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Mann–Whitney U-test determined a significant difference in knowledge (P < 0.001) and practice (P < 0.001) scores between medical and pharmacy, attitude (P < 0.001) scores between medical and dental, and attitude (P < 0.001) and practice (P < 0.001) scores between pharmacy and dental students [Table 5].
|Table 5: Comparison of students' knowledge, attitude, and practice scores of hepatitis B infection (N=482)|
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Spearman's rank-order correlation test was used to establish the correlation between students' demographic characteristics and their knowledge, attitude, practice, and KAP scores [Table 6].
|Table 6: Correlation of students' KAP scores with their age, gender, family income, blood donation status and experience of needle stick injury (N=482)|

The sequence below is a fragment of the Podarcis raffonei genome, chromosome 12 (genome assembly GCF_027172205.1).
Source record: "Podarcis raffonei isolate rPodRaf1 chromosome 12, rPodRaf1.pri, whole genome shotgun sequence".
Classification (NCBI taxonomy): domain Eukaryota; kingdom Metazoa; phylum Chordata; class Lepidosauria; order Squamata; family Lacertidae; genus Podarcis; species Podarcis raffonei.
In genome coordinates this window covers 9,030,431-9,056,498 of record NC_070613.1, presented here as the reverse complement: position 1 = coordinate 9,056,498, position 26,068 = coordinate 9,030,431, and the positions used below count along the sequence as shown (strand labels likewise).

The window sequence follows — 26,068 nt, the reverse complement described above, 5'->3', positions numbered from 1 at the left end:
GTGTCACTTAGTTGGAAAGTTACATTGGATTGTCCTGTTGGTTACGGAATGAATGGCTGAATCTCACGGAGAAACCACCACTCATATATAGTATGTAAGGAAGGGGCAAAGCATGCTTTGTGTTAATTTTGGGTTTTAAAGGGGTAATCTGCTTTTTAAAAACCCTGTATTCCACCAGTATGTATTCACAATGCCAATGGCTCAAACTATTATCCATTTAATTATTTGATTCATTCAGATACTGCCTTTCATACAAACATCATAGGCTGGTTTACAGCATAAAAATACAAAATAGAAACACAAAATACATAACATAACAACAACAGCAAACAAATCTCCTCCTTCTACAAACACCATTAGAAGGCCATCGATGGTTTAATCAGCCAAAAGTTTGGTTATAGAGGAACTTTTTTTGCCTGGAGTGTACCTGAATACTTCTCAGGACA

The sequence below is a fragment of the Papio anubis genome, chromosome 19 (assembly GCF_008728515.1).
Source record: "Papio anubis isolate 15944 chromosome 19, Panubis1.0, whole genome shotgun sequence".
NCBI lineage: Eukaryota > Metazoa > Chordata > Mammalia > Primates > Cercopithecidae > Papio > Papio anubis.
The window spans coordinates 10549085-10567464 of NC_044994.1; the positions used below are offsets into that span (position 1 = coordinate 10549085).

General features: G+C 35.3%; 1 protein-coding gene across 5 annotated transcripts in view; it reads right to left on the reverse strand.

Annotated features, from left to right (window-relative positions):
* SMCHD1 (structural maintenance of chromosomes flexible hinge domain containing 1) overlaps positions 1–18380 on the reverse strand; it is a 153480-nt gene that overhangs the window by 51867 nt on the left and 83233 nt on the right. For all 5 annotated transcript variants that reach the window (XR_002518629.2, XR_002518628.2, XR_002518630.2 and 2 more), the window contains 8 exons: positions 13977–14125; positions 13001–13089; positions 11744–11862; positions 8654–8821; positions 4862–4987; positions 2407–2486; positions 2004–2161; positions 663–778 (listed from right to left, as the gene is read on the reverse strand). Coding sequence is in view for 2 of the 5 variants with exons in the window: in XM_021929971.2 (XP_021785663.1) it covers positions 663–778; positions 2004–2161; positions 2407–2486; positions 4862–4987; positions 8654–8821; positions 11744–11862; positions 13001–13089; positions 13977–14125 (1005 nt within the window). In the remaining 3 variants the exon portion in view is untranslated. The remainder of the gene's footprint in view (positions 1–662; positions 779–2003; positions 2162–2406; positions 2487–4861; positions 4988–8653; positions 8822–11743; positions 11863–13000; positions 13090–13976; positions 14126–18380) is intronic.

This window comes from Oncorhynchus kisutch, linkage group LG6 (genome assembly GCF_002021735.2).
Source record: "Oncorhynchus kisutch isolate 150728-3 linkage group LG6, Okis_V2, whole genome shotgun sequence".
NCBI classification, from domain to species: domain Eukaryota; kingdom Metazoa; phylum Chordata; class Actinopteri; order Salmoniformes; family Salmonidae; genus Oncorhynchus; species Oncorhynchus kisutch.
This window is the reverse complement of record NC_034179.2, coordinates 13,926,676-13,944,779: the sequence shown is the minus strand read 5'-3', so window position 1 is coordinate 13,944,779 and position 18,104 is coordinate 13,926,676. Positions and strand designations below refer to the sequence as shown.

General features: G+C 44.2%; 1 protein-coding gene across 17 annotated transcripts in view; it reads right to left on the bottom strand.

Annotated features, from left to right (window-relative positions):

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| Discussion|| |
Most of the students from three courses showed a high degree of knowledge about HBV infection, causative organism, mode of transmission, symptoms, and considered HBV infection as life-threatening with greater emphasis on possibility to prevent HBV infection with proper vaccination.,,,,, However, the majority of the students knew that exposure to contaminated blood or body fluids, unprotected sex, sharing unsterilized contaminated syringes, needles, and surgical instruments are the risk factors for HBV infection.,,, A greater number of students were aware of HB antigen, HB vaccination schedule, route of administration for HB vaccine, and combined therapy of HBV vaccine and antibody to newborn delivered by hepatitis B surface antigen-positive mother. More than two-third of the students also knew that HB may develop other types of hepatitis infection and may cause liver cancer,, [Table 1].